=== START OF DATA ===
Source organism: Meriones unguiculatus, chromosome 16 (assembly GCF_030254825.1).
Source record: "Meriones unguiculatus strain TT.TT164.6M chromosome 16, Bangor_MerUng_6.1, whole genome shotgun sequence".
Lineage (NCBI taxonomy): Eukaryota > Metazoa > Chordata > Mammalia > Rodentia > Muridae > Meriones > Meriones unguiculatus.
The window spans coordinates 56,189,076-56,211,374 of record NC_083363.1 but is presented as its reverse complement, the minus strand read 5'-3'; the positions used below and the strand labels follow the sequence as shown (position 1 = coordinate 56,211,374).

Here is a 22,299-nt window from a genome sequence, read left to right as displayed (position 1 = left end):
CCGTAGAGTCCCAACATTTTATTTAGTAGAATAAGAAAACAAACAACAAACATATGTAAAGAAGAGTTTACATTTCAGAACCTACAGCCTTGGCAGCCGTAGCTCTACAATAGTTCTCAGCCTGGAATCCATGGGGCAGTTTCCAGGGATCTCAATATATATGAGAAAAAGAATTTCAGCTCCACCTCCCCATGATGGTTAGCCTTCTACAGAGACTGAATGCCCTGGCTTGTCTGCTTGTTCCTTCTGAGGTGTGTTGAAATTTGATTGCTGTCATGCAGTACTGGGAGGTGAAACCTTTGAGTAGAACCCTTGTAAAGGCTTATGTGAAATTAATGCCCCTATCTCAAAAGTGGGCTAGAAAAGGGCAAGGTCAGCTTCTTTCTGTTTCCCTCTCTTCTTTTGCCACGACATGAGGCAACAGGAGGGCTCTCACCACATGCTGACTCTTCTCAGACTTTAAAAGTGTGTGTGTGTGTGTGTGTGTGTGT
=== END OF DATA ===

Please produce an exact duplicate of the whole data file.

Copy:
Source organism: Meriones unguiculatus, chromosome 16 (assembly GCF_030254825.1).
Source record: "Meriones unguiculatus strain TT.TT164.6M chromosome 16, Bangor_MerUng_6.1, whole genome shotgun sequence".
Lineage (NCBI taxonomy): Eukaryota > Metazoa > Chordata > Mammalia > Rodentia > Muridae > Meriones > Meriones unguiculatus.
The window spans coordinates 56,189,076-56,211,374 of record NC_083363.1 but is presented as its reverse complement, the minus strand read 5'-3'; the positions used below and the strand labels follow the sequence as shown (position 1 = coordinate 56,211,374).

Here is a 22,299-nt window from a genome sequence, read left to right as displayed (position 1 = left end):
CCGTAGAGTCCCAACATTTTATTTAGTAGAATAAGAAAACAAACAACAAACATATGTAAAGAAGAGTTTACATTTCAGAACCTACAGCCTTGGCAGCCGTAGCTCTACAATAGTTCTCAGCCTGGAATCCATGGGGCAGTTTCCAGGGATCTCAATATATATGAGAAAAAGAATTTCAGCTCCACCTCCCCATGATGGTTAGCCTTCTACAGAGACTGAATGCCCTGGCTTGTCTGCTTGTTCCTTCTGAGGTGTGTTGAAATTTGATTGCTGTCATGCAGTACTGGGAGGTGAAACCTTTGAGTAGAACCCTTGTAAAGGCTTATGTGAAATTAATGCCCCTATCTCAAAAGTGGGCTAGAAAAGGGCAAGGTCAGCTTCTTTCTGTTTCCCTCTCTTCTTTTGCCACGACATGAGGCAACAGGAGGGCTCTCACCACATGCTGACTCTTCTCAGACTTTAAAAGTGTGTGTGTGTGTGTGTGTGTGTGT